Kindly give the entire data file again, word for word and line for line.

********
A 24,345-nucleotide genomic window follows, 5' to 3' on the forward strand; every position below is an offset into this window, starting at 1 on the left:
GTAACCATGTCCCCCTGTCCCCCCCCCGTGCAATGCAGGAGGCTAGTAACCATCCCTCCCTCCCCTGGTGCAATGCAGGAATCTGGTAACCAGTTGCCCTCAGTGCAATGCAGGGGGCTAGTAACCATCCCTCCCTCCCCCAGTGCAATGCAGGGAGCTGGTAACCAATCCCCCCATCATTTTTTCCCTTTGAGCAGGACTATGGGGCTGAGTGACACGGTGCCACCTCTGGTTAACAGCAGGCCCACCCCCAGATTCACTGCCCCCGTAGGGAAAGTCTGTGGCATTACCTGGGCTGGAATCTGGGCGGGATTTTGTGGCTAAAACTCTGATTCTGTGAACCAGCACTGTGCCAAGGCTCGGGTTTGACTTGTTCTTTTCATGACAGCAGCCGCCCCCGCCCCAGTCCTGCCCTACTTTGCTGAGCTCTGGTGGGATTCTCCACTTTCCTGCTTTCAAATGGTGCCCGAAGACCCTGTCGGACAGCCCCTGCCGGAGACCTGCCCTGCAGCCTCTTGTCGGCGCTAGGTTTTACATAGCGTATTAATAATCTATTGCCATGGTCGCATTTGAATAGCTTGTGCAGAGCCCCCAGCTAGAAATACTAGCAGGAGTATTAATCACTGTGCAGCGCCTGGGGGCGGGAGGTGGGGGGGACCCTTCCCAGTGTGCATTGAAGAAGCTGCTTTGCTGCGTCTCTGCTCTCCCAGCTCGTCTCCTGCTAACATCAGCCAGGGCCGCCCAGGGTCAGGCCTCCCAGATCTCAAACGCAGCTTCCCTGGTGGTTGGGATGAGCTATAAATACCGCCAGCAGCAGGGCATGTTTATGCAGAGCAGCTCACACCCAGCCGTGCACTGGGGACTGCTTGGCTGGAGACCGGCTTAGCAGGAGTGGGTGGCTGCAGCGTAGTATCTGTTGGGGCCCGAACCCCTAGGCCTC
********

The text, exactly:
A 24,345-nucleotide genomic window follows, 5' to 3' on the forward strand; every position below is an offset into this window, starting at 1 on the left:
GTAACCATGTCCCCCTGTCCCCCCCCCGTGCAATGCAGGAGGCTAGTAACCATCCCTCCCTCCCCTGGTGCAATGCAGGAATCTGGTAACCAGTTGCCCTCAGTGCAATGCAGGGGGCTAGTAACCATCCCTCCCTCCCCCAGTGCAATGCAGGGAGCTGGTAACCAATCCCCCCATCATTTTTTCCCTTTGAGCAGGACTATGGGGCTGAGTGACACGGTGCCACCTCTGGTTAACAGCAGGCCCACCCCCAGATTCACTGCCCCCGTAGGGAAAGTCTGTGGCATTACCTGGGCTGGAATCTGGGCGGGATTTTGTGGCTAAAACTCTGATTCTGTGAACCAGCACTGTGCCAAGGCTCGGGTTTGACTTGTTCTTTTCATGACAGCAGCCGCCCCCGCCCCAGTCCTGCCCTACTTTGCTGAGCTCTGGTGGGATTCTCCACTTTCCTGCTTTCAAATGGTGCCCGAAGACCCTGTCGGACAGCCCCTGCCGGAGACCTGCCCTGCAGCCTCTTGTCGGCGCTAGGTTTTACATAGCGTATTAATAATCTATTGCCATGGTCGCATTTGAATAGCTTGTGCAGAGCCCCCAGCTAGAAATACTAGCAGGAGTATTAATCACTGTGCAGCGCCTGGGGGCGGGAGGTGGGGGGGACCCTTCCCAGTGTGCATTGAAGAAGCTGCTTTGCTGCGTCTCTGCTCTCCCAGCTCGTCTCCTGCTAACATCAGCCAGGGCCGCCCAGGGTCAGGCCTCCCAGATCTCAAACGCAGCTTCCCTGGTGGTTGGGATGAGCTATAAATACCGCCAGCAGCAGGGCATGTTTATGCAGAGCAGCTCACACCCAGCCGTGCACTGGGGACTGCTTGGCTGGAGACCGGCTTAGCAGGAGTGGGTGGCTGCAGCGTAGTATCTGTTGGGGCCCGAACCCCTAGGCCTC